BLS
Jobs Table 6 3 22

BLS: Construction Employment, Wages Grew in May

June 6, 2022
Industry hiring surged again, but worker shortages appear to be hindering growth, caution AGC, ABC economists.

FROM PRESS RELEASES

WASHINGTON DCJune 3, 2022 — The U.S. construction industry added 36,000 jobs in May, according to the latest data from the U.S. Bureau of Labor Statistics (BLS). On a year-over-year basis, industry employment has expanded by 283,000 jobs, an increase of 3.8%.

Nonresidential construction employment increased by 19,400 positions. Heavy and civil engineering added 11,300 new jobs, while nonresidential specialty trade contractors added 5,700. Nonresidential building firms also added 2,400 new positions.

Rapidly rising hourly earnings appear to have driven the May increase, according to the Associated General Contractors of America (AGC). But a record number of job openings going into the month suggests contractors still want to hire even more workers.

“It is encouraging that contractors were able to add workers in May, but they will need many more to meet the increasing demand for infrastructure and private nonresidential projects,” said AGC Chief Economist Ken Simonson. “Despite steeply rising pay for hourly workers, job openings in construction hit an all-time high at the end of April, while the industry’s low unemployment rate suggests experienced workers are scarce.”

The unemployment rate among jobseekers with construction experience tumbled from 6.7% in May 2021 to 3.8% last month, Simonson noted. The number of unemployed construction workers fell by 250,000 or 39% to 392,000, suggesting there are few experienced jobseekers left to hire now, he added.

AGC officials cautioned that the lack of available workers is undermining construction activity. They urged public officials at all levels to put in place more training programs to expose high school students and adults to career opportunities in construction. They also called on Congress and the Biden Administration to allow more workers with construction skills to legally enter the country.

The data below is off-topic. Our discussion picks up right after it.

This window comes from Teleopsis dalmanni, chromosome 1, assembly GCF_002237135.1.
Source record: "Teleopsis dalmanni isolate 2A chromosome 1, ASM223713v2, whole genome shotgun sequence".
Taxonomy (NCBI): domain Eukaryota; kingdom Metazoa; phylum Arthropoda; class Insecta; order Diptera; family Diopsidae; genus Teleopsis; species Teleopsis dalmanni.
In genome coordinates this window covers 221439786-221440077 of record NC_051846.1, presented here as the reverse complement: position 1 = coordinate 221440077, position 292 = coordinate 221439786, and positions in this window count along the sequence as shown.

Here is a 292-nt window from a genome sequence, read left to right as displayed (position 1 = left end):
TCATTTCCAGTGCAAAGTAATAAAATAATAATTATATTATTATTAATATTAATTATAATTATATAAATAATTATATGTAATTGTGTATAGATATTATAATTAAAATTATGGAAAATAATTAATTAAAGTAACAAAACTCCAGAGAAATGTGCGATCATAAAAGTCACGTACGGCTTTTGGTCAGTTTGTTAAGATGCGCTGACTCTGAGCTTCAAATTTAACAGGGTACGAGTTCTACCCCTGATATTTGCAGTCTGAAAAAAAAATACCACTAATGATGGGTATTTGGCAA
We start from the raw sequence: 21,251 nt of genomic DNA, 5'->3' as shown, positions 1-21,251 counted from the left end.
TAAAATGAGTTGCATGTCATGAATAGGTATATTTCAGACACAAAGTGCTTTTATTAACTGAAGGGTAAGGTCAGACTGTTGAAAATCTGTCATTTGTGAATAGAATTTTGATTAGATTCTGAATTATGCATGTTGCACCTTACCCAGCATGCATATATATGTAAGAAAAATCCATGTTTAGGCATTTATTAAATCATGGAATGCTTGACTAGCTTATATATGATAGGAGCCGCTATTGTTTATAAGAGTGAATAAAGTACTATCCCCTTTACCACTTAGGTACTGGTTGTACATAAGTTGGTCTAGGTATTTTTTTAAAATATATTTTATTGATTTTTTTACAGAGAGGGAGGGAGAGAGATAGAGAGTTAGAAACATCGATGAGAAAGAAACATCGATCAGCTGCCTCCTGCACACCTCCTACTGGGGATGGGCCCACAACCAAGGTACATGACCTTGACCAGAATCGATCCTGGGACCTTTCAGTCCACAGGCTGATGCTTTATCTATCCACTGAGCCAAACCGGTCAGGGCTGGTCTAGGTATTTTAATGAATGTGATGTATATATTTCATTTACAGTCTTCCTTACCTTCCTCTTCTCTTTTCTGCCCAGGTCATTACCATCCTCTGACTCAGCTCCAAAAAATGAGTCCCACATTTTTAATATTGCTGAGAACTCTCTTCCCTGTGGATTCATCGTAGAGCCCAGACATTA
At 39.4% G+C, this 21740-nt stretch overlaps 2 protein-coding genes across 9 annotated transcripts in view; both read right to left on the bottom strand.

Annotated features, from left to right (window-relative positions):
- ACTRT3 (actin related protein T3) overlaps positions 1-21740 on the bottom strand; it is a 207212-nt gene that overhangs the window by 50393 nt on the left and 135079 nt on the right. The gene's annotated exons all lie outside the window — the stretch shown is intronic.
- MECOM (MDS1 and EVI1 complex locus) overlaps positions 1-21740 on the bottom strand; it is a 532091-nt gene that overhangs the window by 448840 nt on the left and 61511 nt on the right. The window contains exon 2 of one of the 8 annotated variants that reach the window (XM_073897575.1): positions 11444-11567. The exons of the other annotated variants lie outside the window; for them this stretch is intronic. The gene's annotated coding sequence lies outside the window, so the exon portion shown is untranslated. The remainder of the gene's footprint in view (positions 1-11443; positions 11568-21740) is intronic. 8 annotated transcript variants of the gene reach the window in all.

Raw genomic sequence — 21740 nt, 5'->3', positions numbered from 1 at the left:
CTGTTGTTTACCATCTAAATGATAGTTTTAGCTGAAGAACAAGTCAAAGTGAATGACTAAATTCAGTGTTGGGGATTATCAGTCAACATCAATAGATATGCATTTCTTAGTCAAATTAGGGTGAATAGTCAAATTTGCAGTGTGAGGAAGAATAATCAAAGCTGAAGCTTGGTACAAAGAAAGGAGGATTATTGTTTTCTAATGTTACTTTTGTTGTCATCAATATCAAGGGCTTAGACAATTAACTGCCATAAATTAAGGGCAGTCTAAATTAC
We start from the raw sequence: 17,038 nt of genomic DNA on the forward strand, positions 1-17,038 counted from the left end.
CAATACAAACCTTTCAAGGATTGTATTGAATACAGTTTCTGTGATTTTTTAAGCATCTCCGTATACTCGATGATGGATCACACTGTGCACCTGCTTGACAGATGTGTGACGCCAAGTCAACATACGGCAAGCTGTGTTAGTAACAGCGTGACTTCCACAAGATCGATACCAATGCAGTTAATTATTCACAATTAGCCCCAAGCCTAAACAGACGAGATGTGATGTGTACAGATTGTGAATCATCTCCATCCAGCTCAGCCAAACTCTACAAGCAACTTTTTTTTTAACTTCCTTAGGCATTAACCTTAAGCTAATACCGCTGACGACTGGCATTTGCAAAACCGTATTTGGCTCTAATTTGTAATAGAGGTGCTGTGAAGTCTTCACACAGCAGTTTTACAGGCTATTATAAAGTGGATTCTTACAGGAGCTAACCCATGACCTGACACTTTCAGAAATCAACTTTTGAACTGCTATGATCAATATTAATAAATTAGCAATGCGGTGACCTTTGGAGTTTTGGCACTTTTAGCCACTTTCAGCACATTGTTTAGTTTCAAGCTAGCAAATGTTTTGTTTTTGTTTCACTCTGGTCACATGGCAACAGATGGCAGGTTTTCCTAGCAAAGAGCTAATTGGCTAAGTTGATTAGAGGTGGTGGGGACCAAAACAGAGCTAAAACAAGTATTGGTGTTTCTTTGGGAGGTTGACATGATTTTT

“There is no shortage of available, good-paying career opportunities in the construction industry,” said AGC CEO Stephen E. Sandherr. “Public officials should be exposing people to construction career opportunities that pay well and don’t require a college degree and the debt that all too often comes with it.”

The construction unemployment rate decreased to 3.8% in May. Unemployment across all industries remained unchanged at 3.6% last month.

“If we look at a single data point, it appears that the nation is entering a period of slower job growth,” said Anirban Basu, chief economist for Associated Builders and Contractors (ABC). “Today’s estimate reveals job growth has finally fallen below the threshold of 400,000 new jobs a month. It is unclear whether this is primarily due to a lack of workers available to fill open positions or employers balking at high and rising wages. In either case, the implication is that consumer spending power will not expand as rapidly in the months ahead, setting the stage for softer economic growth and eventually slower inflation.

“In economics, it is often the case that bad news is good news and vice versa,” added Basu. “Many will view today’s somewhat weaker jobs report as bad news, but for contractors, this may turn out to be highly positive. To the extent that the economy slows, the Federal Reserve may decide not to raise interest rates as aggressively, at least once the summer is past. That will help moderate increases in the cost of capital, contributing to ongoing demand for construction services, which has slipped in the most recent month, according to ABC’s Construction Confidence Index.”

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